Brian Cotter MP (LibDem)
8a Alexandra Parade
BS23 1 QT
Thursday, April 21, 2005
Many thanks for your letter covering Lord Warner’s letter about radioactive waste dated 15th April.
My concern remains that the Government’s plans to recycle radioactive materials into the general manufacturing stream will result in some alpha emitters being recycled into cooking utensils, and that metal particles containing alpha emitters will be scraped off into the food, ingested, taken up in the lymph system, and there cause neoplastic lesions (“cancers” or leukaemias).
Lord Warner puts forward as reassurance Regulation (EC) 1935/2004 which prohibits materials being used in food manufacture that do not have the potential of transferring constituents to food that could endanger human health. This is a wise qualitative prohibition, but the only quantitative protection is provided by the Environment Agency (EA), which allows a radioactive materials emitting under 4 Bequerels per gramme to be recycled into cooking utensils by default. The EA may indeed decide to authorise materials with radioactivity above that level to be recycled into cooking utensils.
My objection is that no account is taken of the radiobiological difference between alpha emitters and other forms of radioactivity. Crude, generic assays in terms of Bq/g are of little relevance. A particle of alpha emitter buried in an aluminium cooking vessel might contribute little or nothing to a standard radiological assay of the material, because, being buried under the surface, it would not be detected, but in practice might be scraped off into the food, and lead to some unfortunate diner's death by the mechanism set out above. As a post script, let me say that it would be an epidemiological operation of extraordinary complexity and depth to trace some future increase of lymphosarcomas or lymphoid leukaemias back to the recycling of radioactive materials into cooking vessels. It is easier to squeeze the toothpaste out of the tube than to get it all back in.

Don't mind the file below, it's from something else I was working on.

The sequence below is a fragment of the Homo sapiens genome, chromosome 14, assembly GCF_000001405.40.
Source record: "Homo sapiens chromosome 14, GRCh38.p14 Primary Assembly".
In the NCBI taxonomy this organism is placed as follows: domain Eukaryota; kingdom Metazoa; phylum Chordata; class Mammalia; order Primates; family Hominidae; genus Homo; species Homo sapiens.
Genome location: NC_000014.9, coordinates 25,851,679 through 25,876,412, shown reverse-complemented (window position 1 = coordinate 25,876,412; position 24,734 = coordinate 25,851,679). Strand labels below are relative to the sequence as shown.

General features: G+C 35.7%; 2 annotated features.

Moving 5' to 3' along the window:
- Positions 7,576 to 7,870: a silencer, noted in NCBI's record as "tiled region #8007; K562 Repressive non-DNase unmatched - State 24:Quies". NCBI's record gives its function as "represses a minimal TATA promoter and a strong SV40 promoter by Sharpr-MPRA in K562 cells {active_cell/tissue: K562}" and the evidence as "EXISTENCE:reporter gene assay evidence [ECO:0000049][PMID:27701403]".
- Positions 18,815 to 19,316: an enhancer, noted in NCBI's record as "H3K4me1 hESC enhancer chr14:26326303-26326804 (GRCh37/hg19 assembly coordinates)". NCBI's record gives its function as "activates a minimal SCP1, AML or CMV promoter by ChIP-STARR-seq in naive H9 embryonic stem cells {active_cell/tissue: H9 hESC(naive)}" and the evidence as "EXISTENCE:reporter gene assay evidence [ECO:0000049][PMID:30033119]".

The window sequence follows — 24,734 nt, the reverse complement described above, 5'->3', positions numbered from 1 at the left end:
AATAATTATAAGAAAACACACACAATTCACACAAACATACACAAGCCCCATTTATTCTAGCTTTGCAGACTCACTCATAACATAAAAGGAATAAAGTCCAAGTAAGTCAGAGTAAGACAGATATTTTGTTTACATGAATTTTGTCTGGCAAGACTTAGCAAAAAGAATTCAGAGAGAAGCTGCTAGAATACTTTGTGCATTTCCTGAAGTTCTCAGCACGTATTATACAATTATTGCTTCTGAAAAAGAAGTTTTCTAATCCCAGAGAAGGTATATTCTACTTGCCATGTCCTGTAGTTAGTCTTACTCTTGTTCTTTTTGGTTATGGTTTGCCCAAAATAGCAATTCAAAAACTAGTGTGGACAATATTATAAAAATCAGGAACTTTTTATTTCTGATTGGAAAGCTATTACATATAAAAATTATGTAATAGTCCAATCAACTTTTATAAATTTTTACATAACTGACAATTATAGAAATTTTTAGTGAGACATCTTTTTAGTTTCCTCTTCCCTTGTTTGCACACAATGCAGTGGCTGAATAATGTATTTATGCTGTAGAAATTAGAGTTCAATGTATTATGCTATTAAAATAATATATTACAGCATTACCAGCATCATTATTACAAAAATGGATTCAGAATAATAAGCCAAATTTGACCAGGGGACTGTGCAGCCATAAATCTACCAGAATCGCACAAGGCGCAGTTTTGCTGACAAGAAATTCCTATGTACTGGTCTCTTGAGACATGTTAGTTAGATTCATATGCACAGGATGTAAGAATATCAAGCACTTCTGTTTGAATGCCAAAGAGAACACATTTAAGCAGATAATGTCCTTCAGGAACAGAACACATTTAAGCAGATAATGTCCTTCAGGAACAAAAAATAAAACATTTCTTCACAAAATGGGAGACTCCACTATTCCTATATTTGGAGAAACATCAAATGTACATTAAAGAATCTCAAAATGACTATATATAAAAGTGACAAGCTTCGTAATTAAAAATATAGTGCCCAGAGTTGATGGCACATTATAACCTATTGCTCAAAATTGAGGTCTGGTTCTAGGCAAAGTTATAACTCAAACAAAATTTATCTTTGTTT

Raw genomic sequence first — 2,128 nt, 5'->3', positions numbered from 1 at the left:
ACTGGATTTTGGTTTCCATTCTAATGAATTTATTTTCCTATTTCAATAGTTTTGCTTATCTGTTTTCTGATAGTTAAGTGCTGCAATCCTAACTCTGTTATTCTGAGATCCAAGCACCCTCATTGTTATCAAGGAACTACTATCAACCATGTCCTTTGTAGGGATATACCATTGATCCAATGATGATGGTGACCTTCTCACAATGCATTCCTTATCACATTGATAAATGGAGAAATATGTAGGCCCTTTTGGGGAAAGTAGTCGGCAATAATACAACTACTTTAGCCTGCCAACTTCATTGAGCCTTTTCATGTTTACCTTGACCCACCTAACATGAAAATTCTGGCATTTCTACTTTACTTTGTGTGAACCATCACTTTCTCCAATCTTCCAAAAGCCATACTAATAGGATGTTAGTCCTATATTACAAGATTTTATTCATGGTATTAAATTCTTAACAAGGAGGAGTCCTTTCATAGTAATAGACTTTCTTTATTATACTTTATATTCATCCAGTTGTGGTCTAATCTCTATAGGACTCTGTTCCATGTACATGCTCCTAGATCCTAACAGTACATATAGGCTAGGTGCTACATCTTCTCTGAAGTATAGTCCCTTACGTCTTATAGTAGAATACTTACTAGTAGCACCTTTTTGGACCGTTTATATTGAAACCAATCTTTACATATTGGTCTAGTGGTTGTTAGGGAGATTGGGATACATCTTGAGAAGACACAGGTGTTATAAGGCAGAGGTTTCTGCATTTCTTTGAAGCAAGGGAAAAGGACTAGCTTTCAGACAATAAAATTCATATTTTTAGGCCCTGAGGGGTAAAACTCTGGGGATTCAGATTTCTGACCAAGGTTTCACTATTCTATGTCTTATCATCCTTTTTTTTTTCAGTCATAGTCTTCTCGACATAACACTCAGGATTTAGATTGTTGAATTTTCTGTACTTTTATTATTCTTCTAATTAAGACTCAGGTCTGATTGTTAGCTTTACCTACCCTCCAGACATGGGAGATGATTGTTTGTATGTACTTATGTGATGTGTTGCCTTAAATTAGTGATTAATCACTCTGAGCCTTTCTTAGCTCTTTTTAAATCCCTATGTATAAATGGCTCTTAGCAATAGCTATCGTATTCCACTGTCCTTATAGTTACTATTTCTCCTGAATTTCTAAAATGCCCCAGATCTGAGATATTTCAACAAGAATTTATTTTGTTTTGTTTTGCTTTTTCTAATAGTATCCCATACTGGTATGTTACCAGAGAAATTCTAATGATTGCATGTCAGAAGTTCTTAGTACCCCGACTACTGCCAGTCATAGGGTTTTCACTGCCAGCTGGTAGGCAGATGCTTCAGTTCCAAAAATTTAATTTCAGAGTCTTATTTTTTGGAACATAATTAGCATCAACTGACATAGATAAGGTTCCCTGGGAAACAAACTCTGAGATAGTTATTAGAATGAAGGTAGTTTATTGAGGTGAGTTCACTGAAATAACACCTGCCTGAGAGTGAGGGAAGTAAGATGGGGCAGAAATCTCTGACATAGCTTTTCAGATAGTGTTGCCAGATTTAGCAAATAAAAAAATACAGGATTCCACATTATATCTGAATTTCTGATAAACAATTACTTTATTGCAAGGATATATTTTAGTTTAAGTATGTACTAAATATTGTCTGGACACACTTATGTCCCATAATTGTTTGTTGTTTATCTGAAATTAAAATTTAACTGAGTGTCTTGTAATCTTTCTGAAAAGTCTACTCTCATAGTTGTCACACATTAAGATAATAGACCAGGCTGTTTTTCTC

If the current legislation were to be amended to prohibit the recycling of alpha emitters into cooking utensils, this would help to a degree, but it would be a practical impossibility to stop the secondary recycling, that is, radioactive materials being formed first into, say, furniture, and then later recycled into cooking utensils.
Therefore I would be grateful if you would kindly ask the Under Secretary of State for Public Health whether the Government intends to stop recycled radioactive waste containing alpha emitters from finding its way into cooking utensils, and if so, how the Government intends to succeed in this aim?